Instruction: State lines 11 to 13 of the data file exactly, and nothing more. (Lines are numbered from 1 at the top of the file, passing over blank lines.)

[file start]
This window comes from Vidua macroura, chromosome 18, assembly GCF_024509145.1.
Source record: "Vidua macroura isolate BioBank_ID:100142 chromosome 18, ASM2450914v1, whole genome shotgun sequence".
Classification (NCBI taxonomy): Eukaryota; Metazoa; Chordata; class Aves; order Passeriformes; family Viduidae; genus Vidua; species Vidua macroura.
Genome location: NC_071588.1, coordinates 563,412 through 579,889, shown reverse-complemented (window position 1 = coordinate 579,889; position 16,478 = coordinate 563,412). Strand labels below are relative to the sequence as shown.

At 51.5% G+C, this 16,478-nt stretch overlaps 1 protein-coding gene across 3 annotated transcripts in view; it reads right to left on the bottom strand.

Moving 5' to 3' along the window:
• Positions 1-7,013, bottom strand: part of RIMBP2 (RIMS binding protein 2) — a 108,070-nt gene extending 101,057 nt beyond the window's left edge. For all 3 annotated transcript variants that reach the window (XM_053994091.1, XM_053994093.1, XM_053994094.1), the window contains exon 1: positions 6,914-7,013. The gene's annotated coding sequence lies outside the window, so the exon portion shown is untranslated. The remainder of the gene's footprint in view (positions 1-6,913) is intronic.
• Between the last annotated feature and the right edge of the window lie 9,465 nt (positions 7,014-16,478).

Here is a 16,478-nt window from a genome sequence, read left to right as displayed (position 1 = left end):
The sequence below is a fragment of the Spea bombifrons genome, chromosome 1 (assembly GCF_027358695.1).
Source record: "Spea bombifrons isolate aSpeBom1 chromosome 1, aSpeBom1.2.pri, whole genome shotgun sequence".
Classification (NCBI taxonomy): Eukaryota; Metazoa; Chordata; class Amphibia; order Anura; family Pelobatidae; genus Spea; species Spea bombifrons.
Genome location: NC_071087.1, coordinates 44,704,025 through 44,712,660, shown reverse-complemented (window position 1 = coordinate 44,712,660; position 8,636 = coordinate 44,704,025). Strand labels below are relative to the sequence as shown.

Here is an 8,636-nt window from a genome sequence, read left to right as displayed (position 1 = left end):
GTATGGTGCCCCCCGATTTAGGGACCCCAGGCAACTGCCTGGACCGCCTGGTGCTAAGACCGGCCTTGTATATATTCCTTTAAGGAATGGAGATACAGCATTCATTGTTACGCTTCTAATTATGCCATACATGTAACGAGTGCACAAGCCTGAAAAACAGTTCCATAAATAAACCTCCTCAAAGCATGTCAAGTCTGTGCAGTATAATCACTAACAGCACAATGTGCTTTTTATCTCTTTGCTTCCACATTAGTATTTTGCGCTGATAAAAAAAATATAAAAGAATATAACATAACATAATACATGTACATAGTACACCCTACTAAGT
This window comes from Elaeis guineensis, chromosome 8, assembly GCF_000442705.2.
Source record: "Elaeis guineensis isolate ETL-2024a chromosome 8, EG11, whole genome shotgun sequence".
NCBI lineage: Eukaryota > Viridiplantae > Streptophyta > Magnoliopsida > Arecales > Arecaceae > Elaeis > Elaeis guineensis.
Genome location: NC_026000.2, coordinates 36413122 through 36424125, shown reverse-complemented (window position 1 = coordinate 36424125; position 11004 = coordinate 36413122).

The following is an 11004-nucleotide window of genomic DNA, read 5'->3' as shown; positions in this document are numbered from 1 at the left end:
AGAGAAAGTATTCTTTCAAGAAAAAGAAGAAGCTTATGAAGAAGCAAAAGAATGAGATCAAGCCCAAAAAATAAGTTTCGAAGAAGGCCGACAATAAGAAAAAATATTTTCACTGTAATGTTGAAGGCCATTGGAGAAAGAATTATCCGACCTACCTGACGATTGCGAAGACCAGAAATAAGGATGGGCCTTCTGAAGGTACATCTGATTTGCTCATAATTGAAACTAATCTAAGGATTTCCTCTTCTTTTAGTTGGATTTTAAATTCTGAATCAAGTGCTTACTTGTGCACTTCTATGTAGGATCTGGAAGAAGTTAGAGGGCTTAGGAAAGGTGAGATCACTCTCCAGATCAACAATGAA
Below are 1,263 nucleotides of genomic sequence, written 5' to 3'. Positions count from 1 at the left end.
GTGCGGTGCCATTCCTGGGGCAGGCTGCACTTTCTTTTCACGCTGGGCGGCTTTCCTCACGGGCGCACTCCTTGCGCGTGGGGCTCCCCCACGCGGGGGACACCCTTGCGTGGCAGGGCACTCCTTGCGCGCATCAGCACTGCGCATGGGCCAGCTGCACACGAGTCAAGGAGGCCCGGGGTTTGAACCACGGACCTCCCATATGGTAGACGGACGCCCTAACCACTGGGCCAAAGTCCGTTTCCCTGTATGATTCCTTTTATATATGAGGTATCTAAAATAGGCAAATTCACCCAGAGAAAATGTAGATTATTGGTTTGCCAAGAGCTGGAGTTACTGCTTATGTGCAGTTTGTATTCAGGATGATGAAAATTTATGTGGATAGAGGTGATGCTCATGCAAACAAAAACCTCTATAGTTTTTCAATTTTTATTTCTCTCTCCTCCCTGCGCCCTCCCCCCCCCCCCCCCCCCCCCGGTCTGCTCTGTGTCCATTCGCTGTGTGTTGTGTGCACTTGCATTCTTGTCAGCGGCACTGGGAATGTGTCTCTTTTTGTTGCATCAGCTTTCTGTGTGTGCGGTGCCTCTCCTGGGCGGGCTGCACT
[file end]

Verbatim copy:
Source record: "Spea bombifrons isolate aSpeBom1 chromosome 1, aSpeBom1.2.pri, whole genome shotgun sequence".
Classification (NCBI taxonomy): Eukaryota; Metazoa; Chordata; class Amphibia; order Anura; family Pelobatidae; genus Spea; species Spea bombifrons.
Genome location: NC_071087.1, coordinates 44,704,025 through 44,712,660, shown reverse-complemented (window position 1 = coordinate 44,712,660; position 8,636 = coordinate 44,704,025). Strand labels below are relative to the sequence as shown.